A ten-step approach is offered to prove that Judaism is “a rational system of thought that makes sense and, as such, is really not just a religion. It is a mental and intellectual engagement with life.” A chapter is dedicated to each step, which poses questions and leaves space for the reader to posit for himself. Answers to the questions are explained, and at the end of each chapter short readings from Jewish sources are included. Step Ten, based on Hurwitz’s Self beyond Self (Feldheim, 1994), provides the most fodder for thought as human emotion and behavior are analyzed.
A flow chart in one of the appendices provides a graphic depiction of how the questions and steps logically follow one another, progressing from the origins of the Universe to the purpose of the Universe, to earning benefit by doing infinite-like acts, which are, obviously, defined by the Infinite Being. Through direct and all encompassing communication from the Infinite Being, humans have received a means to go “beyond self” by doing acts defined by the Infinite Being. These acts can be categorized as intellectual, emotional and instinctual (the Threefold Key). Five appendices contain additional information about the process and the scientific proofs discussed in the text.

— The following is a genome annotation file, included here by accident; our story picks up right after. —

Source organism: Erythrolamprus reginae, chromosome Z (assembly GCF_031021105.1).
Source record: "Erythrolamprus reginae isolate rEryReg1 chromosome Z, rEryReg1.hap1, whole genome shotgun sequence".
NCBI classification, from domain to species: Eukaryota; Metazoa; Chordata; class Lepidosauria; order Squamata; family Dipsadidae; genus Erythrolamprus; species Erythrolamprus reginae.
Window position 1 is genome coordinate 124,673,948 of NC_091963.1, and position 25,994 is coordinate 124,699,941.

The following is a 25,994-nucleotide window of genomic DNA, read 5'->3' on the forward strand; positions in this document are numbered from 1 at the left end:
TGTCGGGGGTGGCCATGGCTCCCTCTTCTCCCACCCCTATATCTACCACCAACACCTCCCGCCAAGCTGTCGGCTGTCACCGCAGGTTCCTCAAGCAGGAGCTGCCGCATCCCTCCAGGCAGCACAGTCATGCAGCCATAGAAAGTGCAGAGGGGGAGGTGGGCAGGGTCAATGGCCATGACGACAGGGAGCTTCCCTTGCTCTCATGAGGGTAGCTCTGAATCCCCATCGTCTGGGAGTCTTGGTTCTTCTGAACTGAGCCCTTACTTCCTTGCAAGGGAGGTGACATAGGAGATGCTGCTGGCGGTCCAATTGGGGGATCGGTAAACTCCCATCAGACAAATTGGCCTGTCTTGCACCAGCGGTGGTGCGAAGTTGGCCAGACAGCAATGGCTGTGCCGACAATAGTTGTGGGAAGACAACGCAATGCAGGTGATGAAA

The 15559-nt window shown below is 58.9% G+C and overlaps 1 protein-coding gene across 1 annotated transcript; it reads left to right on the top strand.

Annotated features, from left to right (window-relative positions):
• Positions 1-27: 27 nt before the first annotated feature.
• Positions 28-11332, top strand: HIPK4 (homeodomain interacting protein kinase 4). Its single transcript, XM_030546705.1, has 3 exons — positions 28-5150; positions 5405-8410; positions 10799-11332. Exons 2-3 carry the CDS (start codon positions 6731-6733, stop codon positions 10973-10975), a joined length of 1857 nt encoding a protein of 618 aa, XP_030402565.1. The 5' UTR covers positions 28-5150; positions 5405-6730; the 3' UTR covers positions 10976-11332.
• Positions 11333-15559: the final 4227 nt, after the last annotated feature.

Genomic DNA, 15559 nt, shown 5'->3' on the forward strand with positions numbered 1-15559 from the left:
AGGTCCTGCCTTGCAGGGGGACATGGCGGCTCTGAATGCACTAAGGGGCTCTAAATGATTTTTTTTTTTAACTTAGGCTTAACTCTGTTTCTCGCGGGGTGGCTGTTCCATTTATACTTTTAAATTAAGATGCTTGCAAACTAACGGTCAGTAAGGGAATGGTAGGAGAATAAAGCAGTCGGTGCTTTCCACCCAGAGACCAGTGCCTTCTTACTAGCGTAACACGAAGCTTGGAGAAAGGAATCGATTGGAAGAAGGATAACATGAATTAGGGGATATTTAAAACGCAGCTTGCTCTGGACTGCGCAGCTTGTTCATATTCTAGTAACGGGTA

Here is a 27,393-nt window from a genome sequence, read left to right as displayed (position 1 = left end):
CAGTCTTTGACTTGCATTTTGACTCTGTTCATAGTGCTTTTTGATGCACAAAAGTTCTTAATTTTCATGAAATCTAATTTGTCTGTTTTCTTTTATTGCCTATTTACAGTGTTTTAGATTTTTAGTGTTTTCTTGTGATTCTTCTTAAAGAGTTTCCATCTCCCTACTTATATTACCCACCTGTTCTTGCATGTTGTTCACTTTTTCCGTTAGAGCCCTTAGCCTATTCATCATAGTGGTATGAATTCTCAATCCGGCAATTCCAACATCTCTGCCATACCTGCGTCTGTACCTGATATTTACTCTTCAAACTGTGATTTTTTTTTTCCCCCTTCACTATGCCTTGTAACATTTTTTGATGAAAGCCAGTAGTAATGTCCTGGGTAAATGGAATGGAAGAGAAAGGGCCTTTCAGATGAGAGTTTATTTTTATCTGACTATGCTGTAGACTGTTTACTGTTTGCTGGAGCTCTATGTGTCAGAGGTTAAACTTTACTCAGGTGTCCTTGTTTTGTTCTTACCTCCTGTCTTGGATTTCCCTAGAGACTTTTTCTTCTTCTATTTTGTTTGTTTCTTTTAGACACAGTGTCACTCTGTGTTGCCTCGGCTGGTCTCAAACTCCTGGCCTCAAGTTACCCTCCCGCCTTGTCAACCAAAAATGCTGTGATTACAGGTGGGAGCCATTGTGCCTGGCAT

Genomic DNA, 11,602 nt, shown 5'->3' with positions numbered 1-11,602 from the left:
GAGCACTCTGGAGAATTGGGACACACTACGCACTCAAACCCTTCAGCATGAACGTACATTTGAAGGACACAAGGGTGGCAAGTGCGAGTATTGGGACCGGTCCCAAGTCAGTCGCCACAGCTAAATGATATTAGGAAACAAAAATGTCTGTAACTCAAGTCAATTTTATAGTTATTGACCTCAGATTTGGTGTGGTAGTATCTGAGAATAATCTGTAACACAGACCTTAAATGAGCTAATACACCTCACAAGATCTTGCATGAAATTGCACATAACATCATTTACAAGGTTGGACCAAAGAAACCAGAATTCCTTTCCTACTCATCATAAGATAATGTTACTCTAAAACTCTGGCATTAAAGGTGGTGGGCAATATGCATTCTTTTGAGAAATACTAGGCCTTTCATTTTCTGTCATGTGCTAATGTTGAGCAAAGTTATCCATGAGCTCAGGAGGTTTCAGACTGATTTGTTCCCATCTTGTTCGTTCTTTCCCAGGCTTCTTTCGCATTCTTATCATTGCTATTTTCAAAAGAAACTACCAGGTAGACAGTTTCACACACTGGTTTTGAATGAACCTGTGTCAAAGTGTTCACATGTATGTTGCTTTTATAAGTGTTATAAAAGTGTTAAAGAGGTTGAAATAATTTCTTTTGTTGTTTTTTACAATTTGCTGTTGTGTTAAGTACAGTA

Rabbi Hurwitz, a beloved teacher at Aish HaTorah in Jerusalem presents what has become known as “Aish Discovery” a seminar which “draws audiences into a fascinating and rigorously intellectual means of testing the rational basis for belief in Judaism.” Missing from this discussion is the reconciliation of children dying and natural disasters with the premise of a loving and beneficent Infinite Being, or why those who profess to be religious break the law. One would hope that more scientific research on the Universe has been done since the pre-2000 sources quoted. An optional purchase best suited to outreach centers or libraries that collect materials on the intersection of science and religion.
This review originally appeared in the AJL newsletter.